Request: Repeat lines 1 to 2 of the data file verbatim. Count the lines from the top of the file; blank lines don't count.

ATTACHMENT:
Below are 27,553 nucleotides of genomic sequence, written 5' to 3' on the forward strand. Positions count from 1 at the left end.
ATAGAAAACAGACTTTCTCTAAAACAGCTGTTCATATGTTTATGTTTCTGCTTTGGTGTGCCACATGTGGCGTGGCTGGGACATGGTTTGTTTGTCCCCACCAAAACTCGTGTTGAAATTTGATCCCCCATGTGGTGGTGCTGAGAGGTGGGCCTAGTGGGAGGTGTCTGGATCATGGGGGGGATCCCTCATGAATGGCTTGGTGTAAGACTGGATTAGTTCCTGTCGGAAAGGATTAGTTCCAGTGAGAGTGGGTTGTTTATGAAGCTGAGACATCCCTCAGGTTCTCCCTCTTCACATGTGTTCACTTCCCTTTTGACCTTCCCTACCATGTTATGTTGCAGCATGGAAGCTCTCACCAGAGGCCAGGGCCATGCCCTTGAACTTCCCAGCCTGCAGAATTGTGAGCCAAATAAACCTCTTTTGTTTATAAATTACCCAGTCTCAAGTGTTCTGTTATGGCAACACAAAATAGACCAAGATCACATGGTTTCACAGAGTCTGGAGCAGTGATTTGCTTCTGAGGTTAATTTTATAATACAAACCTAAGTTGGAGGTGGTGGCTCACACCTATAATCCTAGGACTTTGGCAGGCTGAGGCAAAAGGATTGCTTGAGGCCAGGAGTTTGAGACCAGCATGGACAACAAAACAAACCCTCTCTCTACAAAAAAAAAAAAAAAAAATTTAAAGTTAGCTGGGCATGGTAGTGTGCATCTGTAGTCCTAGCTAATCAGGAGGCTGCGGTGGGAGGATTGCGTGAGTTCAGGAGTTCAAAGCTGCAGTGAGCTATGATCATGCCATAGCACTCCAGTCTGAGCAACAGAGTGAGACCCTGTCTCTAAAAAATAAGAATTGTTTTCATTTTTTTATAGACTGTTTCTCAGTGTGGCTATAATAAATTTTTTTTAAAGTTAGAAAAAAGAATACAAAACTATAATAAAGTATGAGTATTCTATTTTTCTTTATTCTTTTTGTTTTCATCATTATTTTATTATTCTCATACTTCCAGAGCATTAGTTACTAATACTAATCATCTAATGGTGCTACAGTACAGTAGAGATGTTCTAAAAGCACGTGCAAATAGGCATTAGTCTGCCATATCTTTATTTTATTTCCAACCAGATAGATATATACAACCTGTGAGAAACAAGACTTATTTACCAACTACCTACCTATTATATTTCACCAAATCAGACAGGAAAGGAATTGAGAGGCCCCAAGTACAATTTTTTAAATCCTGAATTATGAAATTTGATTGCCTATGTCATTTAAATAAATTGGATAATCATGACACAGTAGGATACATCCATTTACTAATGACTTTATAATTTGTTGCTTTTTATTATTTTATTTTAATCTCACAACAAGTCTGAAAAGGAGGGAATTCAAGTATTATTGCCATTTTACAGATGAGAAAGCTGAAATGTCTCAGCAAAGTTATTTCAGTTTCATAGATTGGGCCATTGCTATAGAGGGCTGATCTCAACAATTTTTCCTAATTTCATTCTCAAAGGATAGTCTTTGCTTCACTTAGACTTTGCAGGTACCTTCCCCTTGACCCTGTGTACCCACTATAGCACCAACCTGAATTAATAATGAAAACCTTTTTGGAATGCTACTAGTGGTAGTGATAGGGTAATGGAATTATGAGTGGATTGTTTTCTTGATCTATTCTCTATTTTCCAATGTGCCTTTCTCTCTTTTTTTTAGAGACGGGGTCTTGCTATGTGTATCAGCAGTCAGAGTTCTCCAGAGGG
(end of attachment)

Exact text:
Below are 27,553 nucleotides of genomic sequence, written 5' to 3' on the forward strand. Positions count from 1 at the left end.
ATAGAAAACAGACTTTCTCTAAAACAGCTGTTCATATGTTTATGTTTCTGCTTTGGTGTGCCACATGTGGCGTGGCTGGGACATGGTTTGTTTGTCCCCACCAAAACTCGTGTTGAAATTTGATCCCCCATGTGGTGGTGCTGAGAGGTGGGCCTAGTGGGAGGTGTCTGGATCATGGGGGGGATCCCTCATGAATGGCTTGGTGTAAGACTGGATTAGTTCCTGTCGGAAAGGATTAGTTCCAGTGAGAGTGGGTTGTTTATGAAGCTGAGACATCCCTCAGGTTCTCCCTCTTCACATGTGTTCACTTCCCTTTTGACCTTCCCTACCATGTTATGTTGCAGCATGGAAGCTCTCACCAGAGGCCAGGGCCATGCCCTTGAACTTCCCAGCCTGCAGAATTGTGAGCCAAATAAACCTCTTTTGTTTATAAATTACCCAGTCTCAAGTGTTCTGTTATGGCAACACAAAATAGACCAAGATCACATGGTTTCACAGAGTCTGGAGCAGTGATTTGCTTCTGAGGTTAATTTTATAATACAAACCTAAGTTGGAGGTGGTGGCTCACACCTATAATCCTAGGACTTTGGCAGGCTGAGGCAAAAGGATTGCTTGAGGCCAGGAGTTTGAGACCAGCATGGACAACAAAACAAACCCTCTCTCTACAAAAAAAAAAAAAAAAAATTTAAAGTTAGCTGGGCATGGTAGTGTGCATCTGTAGTCCTAGCTAATCAGGAGGCTGCGGTGGGAGGATTGCGTGAGTTCAGGAGTTCAAAGCTGCAGTGAGCTATGATCATGCCATAGCACTCCAGTCTGAGCAACAGAGTGAGACCCTGTCTCTAAAAAATAAGAATTGTTTTCATTTTTTTATAGACTGTTTCTCAGTGTGGCTATAATAAATTTTTTTTAAAGTTAGAAAAAAGAATACAAAACTATAATAAAGTATGAGTATTCTATTTTTCTTTATTCTTTTTGTTTTCATCATTATTTTATTATTCTCATACTTCCAGAGCATTAGTTACTAATACTAATCATCTAATGGTGCTACAGTACAGTAGAGATGTTCTAAAAGCACGTGCAAATAGGCATTAGTCTGCCATATCTTTATTTTATTTCCAACCAGATAGATATATACAACCTGTGAGAAACAAGACTTATTTACCAACTACCTACCTATTATATTTCACCAAATCAGACAGGAAAGGAATTGAGAGGCCCCAAGTACAATTTTTTAAATCCTGAATTATGAAATTTGATTGCCTATGTCATTTAAATAAATTGGATAATCATGACACAGTAGGATACATCCATTTACTAATGACTTTATAATTTGTTGCTTTTTATTATTTTATTTTAATCTCACAACAAGTCTGAAAAGGAGGGAATTCAAGTATTATTGCCATTTTACAGATGAGAAAGCTGAAATGTCTCAGCAAAGTTATTTCAGTTTCATAGATTGGGCCATTGCTATAGAGGGCTGATCTCAACAATTTTTCCTAATTTCATTCTCAAAGGATAGTCTTTGCTTCACTTAGACTTTGCAGGTACCTTCCCCTTGACCCTGTGTACCCACTATAGCACCAACCTGAATTAATAATGAAAACCTTTTTGGAATGCTACTAGTGGTAGTGATAGGGTAATGGAATTATGAGTGGATTGTTTTCTTGATCTATTCTCTATTTTCCAATGTGCCTTTCTCTCTTTTTTTTAGAGACGGGGTCTTGCTATGTGTATCAGCAGTCAGAGTTCTCCAGAGGG